Setting Up Your Development Environment for Cordova/PhoneGap Android projects

Updated 8/2/2015 to include Windows 7 setup. Adobe PhoneGap/Apache Cordova CLI quickly sets up your project files for the mobile environment. However, it requires a hefty setup of your development environment before you can begin making Android apps. If you are a working developer, all these tools are par for the course and you’ll have them already installed. If you are trying out Cordova/PhoneGap for the first time, and you are new to the programming world – welcome! – you need to install all the “dependencies” that Cordova/PhoneGap assumes are already resident on your system. Follow all these steps to make your Cordova/PhoneGap work go smoothly. Of course, these steps need to be done just once.

Install ADT + Eclipse

I no longer use this step of installing Eclipse. Install Android Studio instead.

a. After the AS installer starts, it will ask you to link to the JDK location. If you can’t do that, then click on the link the installer gives. (In my case, I clicked through and selected Java SE Development Kit for Windows X64. It installed the jdk1.7.0_79 files in C:\Program Files\Java\.

b. Navigating to this folder in the AS installer, I was met with rejection of the folder, even though it met the requirements of housing /bin/java.exe and being 1.7 or higher. I simply deleted the URL in the box and clicked on Next to continue and install AS. At this point, about 60 min. have elapsed.)

c. Then jump down to Install Node and npm below.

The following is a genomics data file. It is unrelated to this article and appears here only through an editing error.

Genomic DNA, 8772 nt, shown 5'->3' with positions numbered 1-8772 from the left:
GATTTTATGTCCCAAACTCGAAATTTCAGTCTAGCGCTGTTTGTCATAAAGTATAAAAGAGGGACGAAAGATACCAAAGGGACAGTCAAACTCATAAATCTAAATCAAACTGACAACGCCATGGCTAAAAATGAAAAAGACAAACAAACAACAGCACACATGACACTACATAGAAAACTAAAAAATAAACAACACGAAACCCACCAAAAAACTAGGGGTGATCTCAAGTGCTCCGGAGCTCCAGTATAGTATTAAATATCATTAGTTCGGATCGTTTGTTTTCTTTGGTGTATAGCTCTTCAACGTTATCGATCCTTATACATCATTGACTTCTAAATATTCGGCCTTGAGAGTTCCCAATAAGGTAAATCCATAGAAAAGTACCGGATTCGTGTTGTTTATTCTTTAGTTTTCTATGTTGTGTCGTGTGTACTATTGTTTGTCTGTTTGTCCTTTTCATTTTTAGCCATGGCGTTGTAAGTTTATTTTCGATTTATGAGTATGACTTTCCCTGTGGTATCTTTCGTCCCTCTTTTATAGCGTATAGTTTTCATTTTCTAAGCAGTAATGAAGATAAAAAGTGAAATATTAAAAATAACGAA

1. Users often use Eclipse with Cordova/PhoneGap projects. To download, hit the “Download Eclipse ADT with the Android SDK for xxx” button from (ADT = Android Development Tools.)
2. I uncompressed and moved the /adt-bundle-mac-x86_64 folder to /Developers. This page gave a little more information on setting up the files, which we will follow next:
3. Start Eclipse, then select Help > Install New Software. (To start Eclipse, click on the Spotlight icon in the upper right of your desktop and type in eclipse to find it.)
4. In Eclipse, click on Add in the top-right corner.
5, In the Add Repository dialog that appears, enter “ADT Plugin” for the Name and enter the following URL for the Location:
6. Click OK. If you have trouble acquiring the plugin, try using “http” in the Location URL, instead of “https” (https is preferred for security reasons).
7. In the Available Software dialog, select the checkbox next to Developer Tools and click Next.
8. In the next window, you’ll see a list of the tools to be downloaded. Click Next.